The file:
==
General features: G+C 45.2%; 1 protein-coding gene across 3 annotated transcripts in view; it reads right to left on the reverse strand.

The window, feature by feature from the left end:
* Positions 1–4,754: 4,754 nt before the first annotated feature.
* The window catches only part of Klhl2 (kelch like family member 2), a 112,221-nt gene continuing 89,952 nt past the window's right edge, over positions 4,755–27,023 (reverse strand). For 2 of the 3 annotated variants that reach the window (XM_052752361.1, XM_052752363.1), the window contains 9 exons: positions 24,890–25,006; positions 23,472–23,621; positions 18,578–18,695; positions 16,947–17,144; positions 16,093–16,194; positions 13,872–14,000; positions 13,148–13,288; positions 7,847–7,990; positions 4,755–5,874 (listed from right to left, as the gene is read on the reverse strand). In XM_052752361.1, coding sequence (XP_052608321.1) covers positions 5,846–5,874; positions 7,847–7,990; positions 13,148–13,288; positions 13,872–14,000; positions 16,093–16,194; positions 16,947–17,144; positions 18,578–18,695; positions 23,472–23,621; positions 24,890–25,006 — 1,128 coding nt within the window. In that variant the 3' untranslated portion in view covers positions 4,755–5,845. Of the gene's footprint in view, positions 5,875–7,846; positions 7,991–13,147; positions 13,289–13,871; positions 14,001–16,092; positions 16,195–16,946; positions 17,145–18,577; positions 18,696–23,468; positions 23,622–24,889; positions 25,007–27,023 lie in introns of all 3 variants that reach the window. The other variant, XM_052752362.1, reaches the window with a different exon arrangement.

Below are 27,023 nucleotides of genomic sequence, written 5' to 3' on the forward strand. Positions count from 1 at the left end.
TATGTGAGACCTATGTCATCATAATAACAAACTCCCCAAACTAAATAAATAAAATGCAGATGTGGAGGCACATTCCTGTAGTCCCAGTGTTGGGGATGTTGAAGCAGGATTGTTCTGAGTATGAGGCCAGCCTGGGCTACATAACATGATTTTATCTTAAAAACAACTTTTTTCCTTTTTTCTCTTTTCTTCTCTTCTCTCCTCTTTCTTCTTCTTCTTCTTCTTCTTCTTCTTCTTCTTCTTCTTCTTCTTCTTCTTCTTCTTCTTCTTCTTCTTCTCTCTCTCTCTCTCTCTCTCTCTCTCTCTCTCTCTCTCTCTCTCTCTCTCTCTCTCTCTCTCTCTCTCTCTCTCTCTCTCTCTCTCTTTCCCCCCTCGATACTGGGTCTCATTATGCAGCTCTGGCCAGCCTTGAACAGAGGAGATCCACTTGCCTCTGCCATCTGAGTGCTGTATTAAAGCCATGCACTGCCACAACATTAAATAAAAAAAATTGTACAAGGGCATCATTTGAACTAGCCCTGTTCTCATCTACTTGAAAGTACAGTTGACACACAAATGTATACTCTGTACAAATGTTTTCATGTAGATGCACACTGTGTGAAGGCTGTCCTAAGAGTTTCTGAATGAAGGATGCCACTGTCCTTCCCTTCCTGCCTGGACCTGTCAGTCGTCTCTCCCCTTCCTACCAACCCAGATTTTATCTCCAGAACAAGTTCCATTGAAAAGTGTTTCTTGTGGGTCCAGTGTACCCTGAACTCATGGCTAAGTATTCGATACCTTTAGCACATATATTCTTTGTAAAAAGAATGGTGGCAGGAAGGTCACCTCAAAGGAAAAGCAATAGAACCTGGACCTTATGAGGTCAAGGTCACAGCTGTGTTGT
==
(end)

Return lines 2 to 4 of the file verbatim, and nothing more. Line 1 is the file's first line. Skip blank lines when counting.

The window, feature by feature from the left end:
* Positions 1–4,754: 4,754 nt before the first annotated feature.
* The window catches only part of Klhl2 (kelch like family member 2), a 112,221-nt gene continuing 89,952 nt past the window's right edge, over positions 4,755–27,023 (reverse strand). For 2 of the 3 annotated variants that reach the window (XM_052752361.1, XM_052752363.1), the window contains 9 exons: positions 24,890–25,006; positions 23,472–23,621; positions 18,578–18,695; positions 16,947–17,144; positions 16,093–16,194; positions 13,872–14,000; positions 13,148–13,288; positions 7,847–7,990; positions 4,755–5,874 (listed from right to left, as the gene is read on the reverse strand). In XM_052752361.1, coding sequence (XP_052608321.1) covers positions 5,846–5,874; positions 7,847–7,990; positions 13,148–13,288; positions 13,872–14,000; positions 16,093–16,194; positions 16,947–17,144; positions 18,578–18,695; positions 23,472–23,621; positions 24,890–25,006 — 1,128 coding nt within the window. In that variant the 3' untranslated portion in view covers positions 4,755–5,845. Of the gene's footprint in view, positions 5,875–7,846; positions 7,991–13,147; positions 13,289–13,871; positions 14,001–16,092; positions 16,195–16,946; positions 17,145–18,577; positions 18,696–23,468; positions 23,622–24,889; positions 25,007–27,023 lie in introns of all 3 variants that reach the window. The other variant, XM_052752362.1, reaches the window with a different exon arrangement.